Can read up on its significance here: http://www.sikhs.org/art12.htm
    you sir, are very very good. +rep when i can

    all the points he's made are spot on...

    the problem with this is people don't understand Sikhism. The Kirpan has a moral significance and this is why it is a religious fundamental, as "thisisnew" has quoted

    people need to understand Sikhism, and also need to realise that that the number of crimes committed with the kirpan are absolutely tiny

    Sikhism teaches discipline and understanding - for this reason it will never pose a threat to our society

    OP has made a massive deal out of something which has remained legal for many many years because it has never posed a problem

    @OP: why change something which isn't causing any harm and hasn't done in the UK since Sikhs first arrived here?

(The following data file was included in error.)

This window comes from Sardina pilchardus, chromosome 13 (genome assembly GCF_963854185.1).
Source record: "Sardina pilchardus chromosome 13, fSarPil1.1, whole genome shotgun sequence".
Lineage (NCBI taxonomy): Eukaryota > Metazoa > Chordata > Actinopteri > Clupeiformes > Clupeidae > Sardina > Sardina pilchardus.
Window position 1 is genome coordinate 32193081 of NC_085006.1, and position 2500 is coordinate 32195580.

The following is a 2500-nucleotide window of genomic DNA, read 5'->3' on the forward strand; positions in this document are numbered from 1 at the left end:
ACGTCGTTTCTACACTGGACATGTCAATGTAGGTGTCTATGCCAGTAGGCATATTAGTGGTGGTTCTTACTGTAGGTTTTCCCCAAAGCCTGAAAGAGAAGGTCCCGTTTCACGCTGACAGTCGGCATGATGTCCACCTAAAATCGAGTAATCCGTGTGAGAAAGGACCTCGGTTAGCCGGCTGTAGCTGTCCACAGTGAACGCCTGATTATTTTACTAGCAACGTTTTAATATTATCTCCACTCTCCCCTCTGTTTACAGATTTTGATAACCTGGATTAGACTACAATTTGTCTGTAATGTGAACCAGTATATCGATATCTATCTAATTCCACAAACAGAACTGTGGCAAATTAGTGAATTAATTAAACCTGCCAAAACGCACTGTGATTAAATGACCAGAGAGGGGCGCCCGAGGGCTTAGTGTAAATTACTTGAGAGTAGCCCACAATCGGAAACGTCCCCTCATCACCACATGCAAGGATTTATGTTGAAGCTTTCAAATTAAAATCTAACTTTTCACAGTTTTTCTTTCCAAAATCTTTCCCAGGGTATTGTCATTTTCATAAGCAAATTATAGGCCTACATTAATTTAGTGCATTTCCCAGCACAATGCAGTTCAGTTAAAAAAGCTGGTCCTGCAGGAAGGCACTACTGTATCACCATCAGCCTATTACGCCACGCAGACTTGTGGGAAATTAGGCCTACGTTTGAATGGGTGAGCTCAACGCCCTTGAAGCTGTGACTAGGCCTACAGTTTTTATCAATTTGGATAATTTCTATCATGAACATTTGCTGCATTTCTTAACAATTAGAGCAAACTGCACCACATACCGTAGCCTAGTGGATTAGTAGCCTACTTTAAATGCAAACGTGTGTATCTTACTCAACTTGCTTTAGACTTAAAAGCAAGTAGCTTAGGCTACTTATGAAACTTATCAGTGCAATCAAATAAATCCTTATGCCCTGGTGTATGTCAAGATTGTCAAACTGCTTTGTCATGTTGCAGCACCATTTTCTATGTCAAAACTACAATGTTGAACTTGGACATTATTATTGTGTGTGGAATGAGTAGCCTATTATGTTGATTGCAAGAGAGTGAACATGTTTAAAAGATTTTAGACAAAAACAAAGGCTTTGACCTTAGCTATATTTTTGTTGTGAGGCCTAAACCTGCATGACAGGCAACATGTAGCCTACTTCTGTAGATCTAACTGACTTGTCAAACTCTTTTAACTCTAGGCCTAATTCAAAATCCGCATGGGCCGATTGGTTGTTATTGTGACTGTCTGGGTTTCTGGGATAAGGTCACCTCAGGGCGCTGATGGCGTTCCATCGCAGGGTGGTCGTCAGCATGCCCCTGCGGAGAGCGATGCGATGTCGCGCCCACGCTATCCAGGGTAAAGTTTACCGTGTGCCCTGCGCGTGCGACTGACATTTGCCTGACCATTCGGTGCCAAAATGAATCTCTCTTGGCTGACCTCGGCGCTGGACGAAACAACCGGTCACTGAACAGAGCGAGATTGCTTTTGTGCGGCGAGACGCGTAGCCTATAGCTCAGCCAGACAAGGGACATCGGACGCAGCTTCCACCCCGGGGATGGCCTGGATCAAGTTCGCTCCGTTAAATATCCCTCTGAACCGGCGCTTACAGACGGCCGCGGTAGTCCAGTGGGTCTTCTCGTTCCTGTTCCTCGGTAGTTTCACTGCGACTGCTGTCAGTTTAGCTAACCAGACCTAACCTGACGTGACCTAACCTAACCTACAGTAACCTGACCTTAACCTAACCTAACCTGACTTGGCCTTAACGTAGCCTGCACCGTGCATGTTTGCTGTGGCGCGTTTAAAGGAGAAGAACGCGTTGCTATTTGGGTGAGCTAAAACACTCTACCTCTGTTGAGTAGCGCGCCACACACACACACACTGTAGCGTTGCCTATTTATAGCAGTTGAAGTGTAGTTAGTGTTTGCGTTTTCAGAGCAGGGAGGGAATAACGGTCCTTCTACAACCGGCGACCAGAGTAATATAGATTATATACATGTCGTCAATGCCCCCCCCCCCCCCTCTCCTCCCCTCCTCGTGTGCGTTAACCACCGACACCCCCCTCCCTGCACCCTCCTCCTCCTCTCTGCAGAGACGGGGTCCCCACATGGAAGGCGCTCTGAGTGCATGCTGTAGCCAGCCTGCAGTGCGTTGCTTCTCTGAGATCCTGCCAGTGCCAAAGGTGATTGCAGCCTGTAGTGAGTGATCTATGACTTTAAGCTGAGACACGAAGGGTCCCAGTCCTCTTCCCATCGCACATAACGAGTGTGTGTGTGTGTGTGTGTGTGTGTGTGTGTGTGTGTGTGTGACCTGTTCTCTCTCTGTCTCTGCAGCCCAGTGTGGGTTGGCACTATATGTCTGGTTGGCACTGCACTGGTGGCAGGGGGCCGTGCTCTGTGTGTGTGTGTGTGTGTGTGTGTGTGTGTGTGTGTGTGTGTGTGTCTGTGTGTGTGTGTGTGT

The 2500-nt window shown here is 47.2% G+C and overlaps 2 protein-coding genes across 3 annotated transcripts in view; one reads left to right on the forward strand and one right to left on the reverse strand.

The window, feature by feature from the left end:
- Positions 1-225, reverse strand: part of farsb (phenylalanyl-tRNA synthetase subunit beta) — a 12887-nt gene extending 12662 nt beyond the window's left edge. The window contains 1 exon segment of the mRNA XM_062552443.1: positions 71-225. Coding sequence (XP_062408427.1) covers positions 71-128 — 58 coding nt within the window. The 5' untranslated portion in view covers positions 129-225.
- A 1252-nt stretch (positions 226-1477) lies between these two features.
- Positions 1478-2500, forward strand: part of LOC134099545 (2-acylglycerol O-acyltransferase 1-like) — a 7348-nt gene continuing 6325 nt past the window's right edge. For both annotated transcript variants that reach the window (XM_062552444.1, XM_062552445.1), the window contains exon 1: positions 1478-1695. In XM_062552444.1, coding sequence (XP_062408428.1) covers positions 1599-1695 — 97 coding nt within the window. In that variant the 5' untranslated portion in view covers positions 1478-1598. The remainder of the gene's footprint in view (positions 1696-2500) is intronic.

Your misunderstanding leads you astray...real shame.
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    (Original post by G550NDH)
    Only Baptised very religious Sikhs can wear them. Not every Sikh. In our holy book it states to use it only when diplomacy cannot help. i.e self defense. Sikhs have been able to wear Kirpans for decades in this country. Why do you think there are hardly any news reports on attacks or the actual kirpan ? Because Sikhs understand the responsibility and not to use it like a chav.
    So if the ultimate reason for having one is self defence, then how is it fair that Sikhs are allowed them and not anyone else?

    No religious groups should have special rights above anyone else. We are all equal. We shouldn't make exceptions purely because it's part of their religion. Doing so is discriminating against other religions. Some people might have their own personal religions. They might believe carrying a knife is part of their religion. Why should Sikhs have that right but not this individual? Just because there are more Sikhs?

    I think it's irrelevant that very few attacks have been carried out using a Kirpan. It's the principle of it. There are many other people who can carry a knife around and use it responsibly. But they are not allowed to because they are not Sikhs.